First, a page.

Read more at The Moat Report Asia

Importantly, as a result of striving for excellence every day, the low-profile family leaders are able to surpass its stall points in its business model to scale new heights. It is the task of value investors to dive through the rumpus and bustle of cabal in poignantly troubled times in a vigilant watch for Bamboo Innovators devoted in their intensive task of building a wide-moat business.

Surpassing Stall Points in Scaling New Heights

BY KEE Koon Boon, 9 May 2011

2011 marks the 50th “anniversary” since Ray Kroc, 59 years old then, bought out McDonald’s for US$2.7 million from the McDonald brothers who were the original pioneers of the fast food restaurant “system”– an expensive valuation then and with no secret recipe for hamburgers, no patents, and no technological breakthroughs. Since fully taking charge of McDonald’s destiny, Kroc, the visionary leader, enlisted the help of a team with Fred Turner as the execution extraordinaire, June Martino as the human resource specialist, and Harry Sonnenborne as the numbers guy who advised him that real estate was the key to a franchise’s financial success.

By 1965, the year when McDonald’s was listed – interestingly, at the same time as Singapore’s independence – the team had scaled the business nationwide with tenacity to more than 700 restaurants amidst the thicket of resource-rich incumbents, aggressive competitors under the wings of corporate giants, and copycats. McDonald’s now has more than 32,000 restaurants worldwide in 117 countries and two-thirds of its sales are now contributed from outside of America. More than 75 percent of McDonald’s restaurants worldwide are owned and operated by independent local men and women. McDonald’s is also one of the largest property companies with US$17.6 billion in self-owned “McProperty” real estate retail assets. The company’s market capitalization has since multiplied 140 times in 45 years to US$88 billion currently.

Why McDonald’s, easily one of the most recognizable brand name in the world, is not a core buy-and-hold stock in the portfolio of Warren Buffett, the world’s greatest value investor, is probably one of the greatest underexplored enigmas in value investing. The non-investment by Buffett’s Berkshire Hathaway is all the more ironic given that McDonald’s is the biggest buyer of Coke – and the Golden Arches was also listed in the same year as Berkshire. Having multiplied his returns by 10-folds after investing in Coca-Cola in a big way in 1988, the ubiquitous beverage brand is arguably the business model that most define Buffett’s philosophy in value investing.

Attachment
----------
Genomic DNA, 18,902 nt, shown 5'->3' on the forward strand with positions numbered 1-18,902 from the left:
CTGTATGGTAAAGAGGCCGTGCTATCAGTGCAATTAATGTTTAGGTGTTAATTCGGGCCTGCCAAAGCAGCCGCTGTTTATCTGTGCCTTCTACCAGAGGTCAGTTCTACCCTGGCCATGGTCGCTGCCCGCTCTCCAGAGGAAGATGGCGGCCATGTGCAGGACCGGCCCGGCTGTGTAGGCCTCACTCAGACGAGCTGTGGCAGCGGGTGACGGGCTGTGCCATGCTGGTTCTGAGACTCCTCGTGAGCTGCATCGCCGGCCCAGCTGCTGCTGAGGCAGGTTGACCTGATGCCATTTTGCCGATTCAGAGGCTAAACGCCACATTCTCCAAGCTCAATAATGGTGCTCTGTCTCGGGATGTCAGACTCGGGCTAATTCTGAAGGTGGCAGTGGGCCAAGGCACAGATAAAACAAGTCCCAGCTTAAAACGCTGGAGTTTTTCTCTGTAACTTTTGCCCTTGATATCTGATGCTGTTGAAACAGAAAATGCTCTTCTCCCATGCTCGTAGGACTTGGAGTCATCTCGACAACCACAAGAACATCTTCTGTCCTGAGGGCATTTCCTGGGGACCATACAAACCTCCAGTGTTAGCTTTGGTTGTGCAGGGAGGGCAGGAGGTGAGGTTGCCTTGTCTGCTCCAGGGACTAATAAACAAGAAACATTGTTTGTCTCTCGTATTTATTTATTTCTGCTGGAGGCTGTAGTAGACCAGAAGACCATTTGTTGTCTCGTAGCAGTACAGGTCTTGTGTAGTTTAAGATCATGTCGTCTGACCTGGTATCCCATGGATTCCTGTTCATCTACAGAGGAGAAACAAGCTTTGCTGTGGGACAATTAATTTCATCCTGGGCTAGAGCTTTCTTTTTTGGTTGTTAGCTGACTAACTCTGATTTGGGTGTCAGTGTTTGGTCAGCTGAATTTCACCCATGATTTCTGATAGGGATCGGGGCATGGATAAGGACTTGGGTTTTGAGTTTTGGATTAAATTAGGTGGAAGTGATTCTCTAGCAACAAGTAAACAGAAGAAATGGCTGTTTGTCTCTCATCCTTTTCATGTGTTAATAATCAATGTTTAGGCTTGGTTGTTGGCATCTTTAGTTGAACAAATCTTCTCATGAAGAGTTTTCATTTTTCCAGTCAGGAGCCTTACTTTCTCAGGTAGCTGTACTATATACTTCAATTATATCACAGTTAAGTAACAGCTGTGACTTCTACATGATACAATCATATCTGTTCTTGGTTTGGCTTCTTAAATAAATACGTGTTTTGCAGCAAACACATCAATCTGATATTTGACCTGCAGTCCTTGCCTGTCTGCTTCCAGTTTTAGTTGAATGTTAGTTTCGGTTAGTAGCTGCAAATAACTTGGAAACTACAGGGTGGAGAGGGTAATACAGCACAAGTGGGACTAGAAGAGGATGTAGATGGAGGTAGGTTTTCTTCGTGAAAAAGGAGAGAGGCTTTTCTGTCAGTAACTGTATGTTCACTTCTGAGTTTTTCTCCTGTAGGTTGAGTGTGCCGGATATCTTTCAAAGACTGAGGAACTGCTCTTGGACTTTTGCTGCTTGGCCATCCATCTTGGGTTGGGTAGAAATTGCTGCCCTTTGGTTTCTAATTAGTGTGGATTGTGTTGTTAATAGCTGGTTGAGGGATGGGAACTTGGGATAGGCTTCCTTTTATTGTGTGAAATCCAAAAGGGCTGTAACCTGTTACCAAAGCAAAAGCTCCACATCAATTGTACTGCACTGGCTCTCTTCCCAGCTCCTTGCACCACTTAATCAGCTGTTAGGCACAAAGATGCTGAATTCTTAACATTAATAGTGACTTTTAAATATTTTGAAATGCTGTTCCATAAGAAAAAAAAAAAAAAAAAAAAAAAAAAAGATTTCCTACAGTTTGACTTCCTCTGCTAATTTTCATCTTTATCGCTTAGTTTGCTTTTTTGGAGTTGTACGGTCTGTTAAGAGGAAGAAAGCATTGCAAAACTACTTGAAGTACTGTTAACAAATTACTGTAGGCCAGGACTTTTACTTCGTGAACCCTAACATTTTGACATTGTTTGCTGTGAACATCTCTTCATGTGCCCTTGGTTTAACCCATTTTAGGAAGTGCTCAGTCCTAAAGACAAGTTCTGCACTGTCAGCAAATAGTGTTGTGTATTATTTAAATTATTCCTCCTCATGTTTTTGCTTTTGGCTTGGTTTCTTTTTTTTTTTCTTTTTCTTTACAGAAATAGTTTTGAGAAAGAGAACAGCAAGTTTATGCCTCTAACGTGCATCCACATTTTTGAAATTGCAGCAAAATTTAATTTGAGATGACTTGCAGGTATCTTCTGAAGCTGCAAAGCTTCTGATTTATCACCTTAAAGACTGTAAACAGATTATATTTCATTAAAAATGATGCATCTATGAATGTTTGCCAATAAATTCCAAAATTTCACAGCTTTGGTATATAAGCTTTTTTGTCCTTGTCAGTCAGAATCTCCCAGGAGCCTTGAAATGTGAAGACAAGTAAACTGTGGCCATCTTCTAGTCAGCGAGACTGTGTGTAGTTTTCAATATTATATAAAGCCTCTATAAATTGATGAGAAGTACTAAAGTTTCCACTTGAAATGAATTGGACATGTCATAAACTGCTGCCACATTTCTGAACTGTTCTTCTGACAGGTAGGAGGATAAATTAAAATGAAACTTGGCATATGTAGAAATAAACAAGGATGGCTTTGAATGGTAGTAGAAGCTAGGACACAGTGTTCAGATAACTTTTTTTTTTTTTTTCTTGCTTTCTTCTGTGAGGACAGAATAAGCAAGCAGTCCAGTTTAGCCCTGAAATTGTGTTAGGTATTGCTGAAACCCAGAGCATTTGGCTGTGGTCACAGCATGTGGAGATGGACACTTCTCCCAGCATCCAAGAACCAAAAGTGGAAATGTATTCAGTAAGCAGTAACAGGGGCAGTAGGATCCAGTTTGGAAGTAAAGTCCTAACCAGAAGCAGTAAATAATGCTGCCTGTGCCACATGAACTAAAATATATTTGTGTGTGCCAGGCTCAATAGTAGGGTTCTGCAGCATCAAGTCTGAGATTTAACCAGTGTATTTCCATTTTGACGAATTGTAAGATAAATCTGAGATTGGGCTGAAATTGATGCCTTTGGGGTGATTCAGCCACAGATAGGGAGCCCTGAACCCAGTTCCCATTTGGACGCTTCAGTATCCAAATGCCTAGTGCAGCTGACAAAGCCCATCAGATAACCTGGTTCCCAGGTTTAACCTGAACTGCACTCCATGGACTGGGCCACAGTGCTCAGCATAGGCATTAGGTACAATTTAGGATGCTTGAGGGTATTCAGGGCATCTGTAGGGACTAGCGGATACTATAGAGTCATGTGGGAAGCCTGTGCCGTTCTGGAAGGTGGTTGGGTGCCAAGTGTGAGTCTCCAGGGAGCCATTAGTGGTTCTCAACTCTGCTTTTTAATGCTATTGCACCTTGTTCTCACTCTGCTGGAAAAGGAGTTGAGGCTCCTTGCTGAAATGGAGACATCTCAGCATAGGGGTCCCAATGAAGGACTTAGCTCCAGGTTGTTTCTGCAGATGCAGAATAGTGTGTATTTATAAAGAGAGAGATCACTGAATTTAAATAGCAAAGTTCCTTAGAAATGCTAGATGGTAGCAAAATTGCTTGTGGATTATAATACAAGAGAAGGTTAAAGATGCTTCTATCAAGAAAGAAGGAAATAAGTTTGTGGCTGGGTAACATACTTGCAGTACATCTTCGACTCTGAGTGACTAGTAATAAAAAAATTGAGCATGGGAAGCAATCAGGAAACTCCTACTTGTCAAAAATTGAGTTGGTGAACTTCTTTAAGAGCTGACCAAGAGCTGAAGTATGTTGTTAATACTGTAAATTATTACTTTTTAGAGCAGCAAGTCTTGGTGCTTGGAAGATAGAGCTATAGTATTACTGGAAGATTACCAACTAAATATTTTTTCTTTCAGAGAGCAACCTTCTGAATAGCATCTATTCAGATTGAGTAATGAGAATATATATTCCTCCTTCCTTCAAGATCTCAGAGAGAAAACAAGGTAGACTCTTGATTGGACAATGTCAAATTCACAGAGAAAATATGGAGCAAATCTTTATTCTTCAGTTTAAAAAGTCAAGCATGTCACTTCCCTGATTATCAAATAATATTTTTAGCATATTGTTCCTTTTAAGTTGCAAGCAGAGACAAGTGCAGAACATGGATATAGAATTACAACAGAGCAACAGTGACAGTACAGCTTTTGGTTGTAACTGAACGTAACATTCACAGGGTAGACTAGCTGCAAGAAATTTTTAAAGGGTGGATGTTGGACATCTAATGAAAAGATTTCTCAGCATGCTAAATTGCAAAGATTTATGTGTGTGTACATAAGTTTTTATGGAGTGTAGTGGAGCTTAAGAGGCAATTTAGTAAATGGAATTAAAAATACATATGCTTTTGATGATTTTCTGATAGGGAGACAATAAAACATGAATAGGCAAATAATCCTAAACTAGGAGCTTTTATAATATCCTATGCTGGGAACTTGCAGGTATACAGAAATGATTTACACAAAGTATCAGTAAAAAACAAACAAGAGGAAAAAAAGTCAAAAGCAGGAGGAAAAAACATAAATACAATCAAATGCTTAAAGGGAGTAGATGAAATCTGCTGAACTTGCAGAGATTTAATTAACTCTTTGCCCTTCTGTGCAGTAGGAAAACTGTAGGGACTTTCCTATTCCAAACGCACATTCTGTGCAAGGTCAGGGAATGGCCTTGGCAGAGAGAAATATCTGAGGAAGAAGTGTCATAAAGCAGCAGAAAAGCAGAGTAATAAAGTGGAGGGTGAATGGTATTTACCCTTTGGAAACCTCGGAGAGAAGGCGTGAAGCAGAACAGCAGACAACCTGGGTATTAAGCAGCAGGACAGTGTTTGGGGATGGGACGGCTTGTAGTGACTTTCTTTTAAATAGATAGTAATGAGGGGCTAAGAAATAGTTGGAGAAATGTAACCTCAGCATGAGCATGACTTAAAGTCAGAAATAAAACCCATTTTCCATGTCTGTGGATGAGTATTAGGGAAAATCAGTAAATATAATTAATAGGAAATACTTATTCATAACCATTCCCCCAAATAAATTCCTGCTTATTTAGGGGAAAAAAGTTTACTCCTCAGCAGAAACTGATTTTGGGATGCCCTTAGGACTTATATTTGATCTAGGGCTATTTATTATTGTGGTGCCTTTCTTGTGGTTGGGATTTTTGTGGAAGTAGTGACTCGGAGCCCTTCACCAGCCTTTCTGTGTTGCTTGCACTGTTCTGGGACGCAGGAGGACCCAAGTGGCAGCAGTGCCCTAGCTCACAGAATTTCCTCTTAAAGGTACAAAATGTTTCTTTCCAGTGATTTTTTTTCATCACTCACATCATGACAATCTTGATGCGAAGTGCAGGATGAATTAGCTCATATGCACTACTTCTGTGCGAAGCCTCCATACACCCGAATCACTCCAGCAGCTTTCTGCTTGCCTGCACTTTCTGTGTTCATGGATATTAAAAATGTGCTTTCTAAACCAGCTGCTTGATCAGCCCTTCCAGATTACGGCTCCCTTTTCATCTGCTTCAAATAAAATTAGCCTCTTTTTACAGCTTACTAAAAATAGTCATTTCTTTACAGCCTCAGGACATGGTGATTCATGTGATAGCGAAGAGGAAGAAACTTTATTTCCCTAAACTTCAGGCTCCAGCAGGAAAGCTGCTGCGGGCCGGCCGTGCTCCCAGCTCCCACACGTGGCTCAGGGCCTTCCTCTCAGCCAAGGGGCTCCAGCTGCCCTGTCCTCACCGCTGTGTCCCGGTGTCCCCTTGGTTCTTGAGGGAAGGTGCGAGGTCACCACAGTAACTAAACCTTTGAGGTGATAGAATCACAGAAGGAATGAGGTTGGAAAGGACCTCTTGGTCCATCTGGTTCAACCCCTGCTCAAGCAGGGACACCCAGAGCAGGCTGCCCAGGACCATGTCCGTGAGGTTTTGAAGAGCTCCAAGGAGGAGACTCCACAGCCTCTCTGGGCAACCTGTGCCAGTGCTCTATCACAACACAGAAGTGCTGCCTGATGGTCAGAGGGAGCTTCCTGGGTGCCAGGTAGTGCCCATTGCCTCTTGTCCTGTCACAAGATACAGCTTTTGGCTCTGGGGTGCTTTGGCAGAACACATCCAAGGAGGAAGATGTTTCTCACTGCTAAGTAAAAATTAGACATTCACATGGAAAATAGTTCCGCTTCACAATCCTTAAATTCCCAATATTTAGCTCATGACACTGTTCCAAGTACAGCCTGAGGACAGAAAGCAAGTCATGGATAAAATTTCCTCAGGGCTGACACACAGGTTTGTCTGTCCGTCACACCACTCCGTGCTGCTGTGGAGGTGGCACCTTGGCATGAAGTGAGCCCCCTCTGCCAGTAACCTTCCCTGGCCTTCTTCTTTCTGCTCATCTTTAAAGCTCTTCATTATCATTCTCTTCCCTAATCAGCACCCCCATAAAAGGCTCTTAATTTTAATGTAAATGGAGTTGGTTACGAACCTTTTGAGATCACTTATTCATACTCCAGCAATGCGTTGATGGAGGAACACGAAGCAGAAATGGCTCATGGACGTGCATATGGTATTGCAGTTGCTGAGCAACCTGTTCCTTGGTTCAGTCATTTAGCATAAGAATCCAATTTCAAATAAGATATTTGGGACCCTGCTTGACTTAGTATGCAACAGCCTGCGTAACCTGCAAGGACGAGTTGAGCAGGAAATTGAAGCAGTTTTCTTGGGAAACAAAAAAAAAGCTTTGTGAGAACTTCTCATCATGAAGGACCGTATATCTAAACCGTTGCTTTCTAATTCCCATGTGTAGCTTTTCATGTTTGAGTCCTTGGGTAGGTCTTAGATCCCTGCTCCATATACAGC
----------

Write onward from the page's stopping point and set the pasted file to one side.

When asked whether he would buy McDonald’s and go away for twenty years, Buffett gave an intriguing reply in a lecture at the Florida School of Business back in October 1998. “It is a tougher business over time“, Buffett said, “People don’t want to be eating – exception to the kids when they are giving away Beanie Babies or something – at McDonald’s every day. If people drink five Cokes a day, they probably will drink five of them tomorrow… I like the products that stand alone absent price promotions or appeals although you can build a very good business based on that.”

Buffett’s Berkshire Hathaway did purchase McDonald’s in 1995/6 when it was probably around US$17 to 20 billion, but he exited in 1997/8 at around US$26 to 30 billion. Although McDonald’s grew to US$50 billion around a year later, it started its precipitous trend to fall to US$13 billion by February 2002 as it posts its first ever quarterly loss. Singapore’s dynamic entrepreneur Robert Kwan, who had a small wholesale toy store, was earlier than Buffett, opening with sharp foresight the first McDonald’s in Singapore in 1979 at Liat Towers, although he sold off his share in the business in 2003. Mr. Kwan carried his experience and insights to rejuvenate the Singapore Zoo, Bird Park and Night Safari, bringing them back into the black in his role as the executive chairman of Wildlife Reserves Singapore in 2003, later stepping down in 2007.

“A tougher business over time”, an all-important axiom for entrepreneurs and value investors.

Coca-Cola itself hit its peak at around US$200 billion in market cap in Jul 1998 before dwindling to US$90 billion by 2005 and recovering to US$165 billion presently. Starbucks, in its 40th “anniversary” this year, poured its heart to scale one cup at a time after Howard Schultz bought over the six Starbucks shops for US$4 million in 1987 to reach US$28 billion in 2006 before hitting the roadblock to tumble to US$7 billion by end 2008 and is now back up again to US$38 billion.

Most businesses are not so fortunate to be able to recover. In 1962, the year IBM turned 50, Tom Watson Jr. – IBM’s chairman and the son of its founder – commented that of the top 25 industrial corporations in the United States in 1900, only two remained on that list by 1961. This year in 2011, as IBM celebrated its centennial, its current CEO Sam Palmisano carried on Watson’s insight and said that of the top 25 companies on the Fortune 500 at the time of Watson’s lecture, only four remained in 2010.

Is there a “natural limit” or “stall point” in the size of the business by industry and country as the entrepreneur attempts to scale up before he or she faces the challenge of their corporate lives to overcome the start of a secular reversal in fortune? After all, if an elephant were larger by a mere 15 percent, its body weight would require such bone and muscle strength in its legs that its weight would make it simply too heavy for the muscles to lift, and the beast, unable to move, would starve.